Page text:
my first patch, some 30+ years ago, was knee high 4 prongers as far as you could see through the under growth and grape vines. it was in a very unlikely area where there had been and old farm stead. all 50-75 year old roots and it was everywhere! we always figured some old timer had planted it there years ago and nobody in the area knew about it. it was right up to a mowed yard in the brush on one side and on the top of the bank at the road. too bad someone found it about 10 years later and wiped it out. sad, they dug everything.
 

·
Registered
Joined
·
4,155 Posts
Discussion Starter #14
Valkyrie said:
Wow. I didnt know what it looke dlike. I saw a pile of that stuff just this weekend touching up some deer stands. In fcat, on my property, there is a lot of that, I always thought it was just some weeds that grow in the woods. What is this stuff worth?
Wild root is going for about $500.00 to $600.00 a pound. DCNR does regulate it and they state what is considered harvestable root which is a 3 pronged plant with5 leaves on each prong. Also, the seeds have to be dispersed and planted in the same general area where the root was harvested.
 

·
Banned
Joined
·
26,979 Posts
Be advised, wild sarsprilla looks a lot like sang and there is a lot more of it.
 

·
Registered
Joined
·
6,416 Posts
John S said:
Be advised, wild sarsprilla looks a lot like sang and there is a lot more of it.
That would be what 'sengers call "fool's seng".

It's really pretty easy to tell the difference between fool's and real.

Fool's doesn't get a central berry pod.

Fool's generally stands twice as tall as the real thing.

Fool's has 5 leaves per stem and ginseng has 5 leaves per stem. But ginseng's leaves all radiate from the end of the stem where Fool's only radiates 3 leaves from the end and 2 from a bit farther down the stem.

Hickory sprouts, Virginia creeper, some of the cinquefoils and even some young briar shoots can give the appearance of ginseng to a novice. But see the real thing just once and it becomes pretty apparent pretty quickly.
 

·
Registered
Joined
·
4,155 Posts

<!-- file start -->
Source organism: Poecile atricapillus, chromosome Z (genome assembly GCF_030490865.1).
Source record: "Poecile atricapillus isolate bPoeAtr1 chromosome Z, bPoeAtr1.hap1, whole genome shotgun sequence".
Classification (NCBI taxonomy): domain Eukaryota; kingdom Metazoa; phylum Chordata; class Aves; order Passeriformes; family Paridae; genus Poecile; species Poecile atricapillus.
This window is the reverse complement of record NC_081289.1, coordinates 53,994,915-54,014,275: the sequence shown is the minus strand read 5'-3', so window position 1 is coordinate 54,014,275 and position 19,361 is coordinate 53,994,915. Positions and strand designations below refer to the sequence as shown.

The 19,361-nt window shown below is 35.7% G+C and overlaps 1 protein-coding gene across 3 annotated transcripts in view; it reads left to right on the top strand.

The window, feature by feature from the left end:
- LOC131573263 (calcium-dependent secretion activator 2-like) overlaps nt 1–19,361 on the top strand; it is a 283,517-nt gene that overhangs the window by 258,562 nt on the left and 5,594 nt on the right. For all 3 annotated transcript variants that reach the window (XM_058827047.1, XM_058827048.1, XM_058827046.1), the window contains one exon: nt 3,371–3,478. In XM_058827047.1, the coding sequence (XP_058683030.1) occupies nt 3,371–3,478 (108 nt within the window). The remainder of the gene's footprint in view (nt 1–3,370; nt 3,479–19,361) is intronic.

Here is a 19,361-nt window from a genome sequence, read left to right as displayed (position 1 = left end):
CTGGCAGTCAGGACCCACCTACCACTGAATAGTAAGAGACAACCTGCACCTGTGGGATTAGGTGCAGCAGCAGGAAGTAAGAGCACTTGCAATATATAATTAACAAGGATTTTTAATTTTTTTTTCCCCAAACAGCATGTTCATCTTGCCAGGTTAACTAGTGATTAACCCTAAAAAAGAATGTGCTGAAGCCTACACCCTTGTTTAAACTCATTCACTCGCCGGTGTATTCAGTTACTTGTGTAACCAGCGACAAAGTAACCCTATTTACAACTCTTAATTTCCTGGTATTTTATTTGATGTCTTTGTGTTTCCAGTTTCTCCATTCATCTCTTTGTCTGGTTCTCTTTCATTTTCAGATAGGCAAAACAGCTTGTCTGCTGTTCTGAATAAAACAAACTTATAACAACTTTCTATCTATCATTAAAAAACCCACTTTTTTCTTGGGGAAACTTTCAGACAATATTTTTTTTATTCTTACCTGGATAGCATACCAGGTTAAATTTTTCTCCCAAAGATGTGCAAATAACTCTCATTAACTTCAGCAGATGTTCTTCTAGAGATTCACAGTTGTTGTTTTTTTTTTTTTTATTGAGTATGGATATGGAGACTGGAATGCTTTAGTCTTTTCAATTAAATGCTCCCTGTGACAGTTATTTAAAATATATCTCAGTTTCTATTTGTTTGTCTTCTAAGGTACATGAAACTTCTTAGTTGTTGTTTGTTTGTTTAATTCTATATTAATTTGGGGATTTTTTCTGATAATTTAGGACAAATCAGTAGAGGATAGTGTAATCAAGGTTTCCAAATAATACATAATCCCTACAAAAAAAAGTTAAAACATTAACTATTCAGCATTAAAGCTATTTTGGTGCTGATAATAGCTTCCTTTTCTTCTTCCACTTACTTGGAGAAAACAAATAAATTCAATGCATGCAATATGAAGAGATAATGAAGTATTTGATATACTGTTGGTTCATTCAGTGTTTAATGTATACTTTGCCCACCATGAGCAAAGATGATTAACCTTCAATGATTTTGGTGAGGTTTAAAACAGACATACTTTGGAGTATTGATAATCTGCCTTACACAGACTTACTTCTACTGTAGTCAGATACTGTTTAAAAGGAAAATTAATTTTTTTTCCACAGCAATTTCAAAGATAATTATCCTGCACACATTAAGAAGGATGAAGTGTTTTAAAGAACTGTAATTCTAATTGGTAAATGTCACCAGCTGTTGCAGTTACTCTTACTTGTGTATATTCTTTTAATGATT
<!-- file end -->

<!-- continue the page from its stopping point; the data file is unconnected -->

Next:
Discussion Starter #18
Strut10 said:
John S said:
Be advised, wild sarsprilla looks a lot like sang and there is a lot more of it.
That would be what 'sengers call "fool's seng".

It's really pretty easy to tell the difference between fool's and real.

Fool's doesn't get a central berry pod.

Fool's generally stands twice as tall as the real thing.

Fool's has 5 leaves per stem and ginseng has 5 leaves per stem. But ginseng's leaves all radiate from the end of the stem where Fool's only radiates 3 leaves from the end and 2 from a bit farther down the stem.

Hickory sprouts, Virginia creeper, some of the cinquefoils and even some young briar shoots can give the appearance of ginseng to a novice. But see the real thing just once and it becomes pretty apparent pretty quickly.
Yes, it's amazing to walk through the woods and see lots of ginseng looking leaves but 90% of the time it" not sang. I read a couple of posts from guys saying they found lots of it by a swampy area. Chances are they didn't find ginseng. Ginseng prefers loamy soil on hardwood groves and ridges. I'll find some by grapevines because the birds eat the seeds and "plant" them where they roost.

To answer your question mossycamo, no, you do not need a permit to harvest. Not yet anyhow, I can see that coming though.
 

·
Registered
Joined
·
2,041 Posts
watchin Hillbilly blood last night. show was about Eugene needed a 1/2 lb. of seng for a down payment on a truck. well to make a long story short, Spencer had seng on his propeerty and going to give some to Eugene. on their hunt there was a pocher taking Spencers seng and they caught up with the poacher. here the poacher had a bloodhound trained to sniff out seng. now the poacher is a regular on the show. but I thought it was interesting to have a dog sniffing seng out. I guess it would be like training the dog for drugs.
 
1 - 20 of 21 Posts
Top